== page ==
So the title of the post is dedicated to my camp last week in Trieste. I had the smallest children – 6, 7 and 9 years old – and their english was not the best, as expected. One boy, in search of his folder, would always ask me “Maestra, where is my cartel?” when asking for his folder. He obviously didn’t know how to say folder so he English-ized the Italian word cartello into cartel and never changed, even after I taught him “folder.” I couldn’t help laughing a little every time knowing this little boy had no idea that he sounded like a drug lord looking for his cartel.
Trieste is a beautiful city, yet not very frequented by English or American tourists (my host family also was fantastic, which made my experience 10 times better). I highly recommend it for travelers looking for a quiet vacation in a place where there are both mountains and the sea side. After work, my fellow tutor and I would head to a very historic beach, il bagno Lanterna, which is a public beach where men bathe on one side and women on the other. During the day it costs one euro to enter, but after 5pm, it’s free, so it was the perfect after-work relaxation technique. We also went to the beach in Sistiana, where the water is always cold because of underground springs that are constantly emitting cold mountain water. Finally, we went to Slovenia one afternoon after camp to see the Škocjan caverns, which are enormous and stunning. The Reka river, which starts about 20 km west of the town of Škocjan, disappears underground after this giant hole in the ground in the middle of the town. It’s really impressive to look out over the designated points and see just a straight drop, where, at the bottom, the water continues its flows underground for another 30 km. If you’re interested in geology, check it out the next time you’re in Slovenia.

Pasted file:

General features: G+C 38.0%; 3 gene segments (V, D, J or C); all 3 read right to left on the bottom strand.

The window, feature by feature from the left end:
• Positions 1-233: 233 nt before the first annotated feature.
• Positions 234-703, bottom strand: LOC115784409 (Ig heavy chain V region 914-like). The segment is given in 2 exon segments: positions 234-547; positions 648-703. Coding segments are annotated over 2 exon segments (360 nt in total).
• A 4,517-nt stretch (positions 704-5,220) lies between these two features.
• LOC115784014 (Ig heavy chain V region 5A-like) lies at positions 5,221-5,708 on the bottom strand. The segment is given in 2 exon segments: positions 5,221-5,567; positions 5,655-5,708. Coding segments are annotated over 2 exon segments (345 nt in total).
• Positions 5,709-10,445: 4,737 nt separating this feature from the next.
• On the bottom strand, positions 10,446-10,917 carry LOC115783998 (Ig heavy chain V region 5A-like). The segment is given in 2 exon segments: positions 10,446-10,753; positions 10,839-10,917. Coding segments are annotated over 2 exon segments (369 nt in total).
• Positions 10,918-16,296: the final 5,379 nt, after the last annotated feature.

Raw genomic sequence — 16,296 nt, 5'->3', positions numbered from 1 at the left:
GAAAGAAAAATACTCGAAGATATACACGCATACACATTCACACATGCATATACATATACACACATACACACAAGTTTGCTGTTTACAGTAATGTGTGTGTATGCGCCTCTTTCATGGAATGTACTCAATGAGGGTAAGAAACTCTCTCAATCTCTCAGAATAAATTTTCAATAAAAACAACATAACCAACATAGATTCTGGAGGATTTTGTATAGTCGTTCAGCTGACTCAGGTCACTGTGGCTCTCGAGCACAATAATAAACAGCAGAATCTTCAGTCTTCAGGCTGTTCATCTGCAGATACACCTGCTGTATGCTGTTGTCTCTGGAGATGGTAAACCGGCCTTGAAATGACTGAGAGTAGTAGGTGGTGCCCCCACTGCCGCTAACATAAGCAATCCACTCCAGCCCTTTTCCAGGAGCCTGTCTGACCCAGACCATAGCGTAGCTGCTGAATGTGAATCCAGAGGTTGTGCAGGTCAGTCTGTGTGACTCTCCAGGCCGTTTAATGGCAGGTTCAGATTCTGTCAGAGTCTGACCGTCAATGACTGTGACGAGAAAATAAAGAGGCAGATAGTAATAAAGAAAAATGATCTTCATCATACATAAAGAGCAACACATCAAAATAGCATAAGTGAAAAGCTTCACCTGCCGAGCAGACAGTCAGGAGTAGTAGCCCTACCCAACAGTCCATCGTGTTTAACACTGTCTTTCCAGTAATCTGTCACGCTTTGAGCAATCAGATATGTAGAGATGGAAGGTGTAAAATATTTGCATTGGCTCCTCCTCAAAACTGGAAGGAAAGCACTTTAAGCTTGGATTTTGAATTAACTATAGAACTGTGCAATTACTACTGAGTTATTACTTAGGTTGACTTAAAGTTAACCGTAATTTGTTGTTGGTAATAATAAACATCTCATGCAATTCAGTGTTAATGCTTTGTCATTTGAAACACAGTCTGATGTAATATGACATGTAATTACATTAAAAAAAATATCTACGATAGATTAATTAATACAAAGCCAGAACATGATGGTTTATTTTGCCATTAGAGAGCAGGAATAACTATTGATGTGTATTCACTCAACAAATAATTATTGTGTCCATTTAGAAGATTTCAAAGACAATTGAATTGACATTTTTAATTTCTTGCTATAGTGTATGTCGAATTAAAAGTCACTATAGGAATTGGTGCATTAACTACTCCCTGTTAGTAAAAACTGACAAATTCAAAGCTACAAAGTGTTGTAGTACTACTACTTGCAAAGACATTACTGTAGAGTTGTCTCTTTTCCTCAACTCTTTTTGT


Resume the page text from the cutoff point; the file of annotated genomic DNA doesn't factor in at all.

I’m now in a new city, Fiumicello, about 30 minutes west of Trieste. My host family has a lovely home, with a pool and a giant orto, a fruit and vegetable garden. Fiumicello is known for its peaches (I can attest to their deliciousness) and my family is planning to begin growing and distributing their home-grown, pesticide-free peaches. In ACLE-related news, I’m at a two week camp but I’m only assigned to stay for one week since the camp loses half its students the second week. However, this was not necessarily bad news for me – this week will be my 6th week of straight work and I think my voice (and my sanity) could do with a break. Additionally, the heat has not let up in Italy and camp with sluggish children is the hardest thing ever, so it takes twice the normal energy to motivate everyone.
That said, I’m looking forward to the first day of camp tomorrow. (And to relaxing in the pool after work!) alla prossima!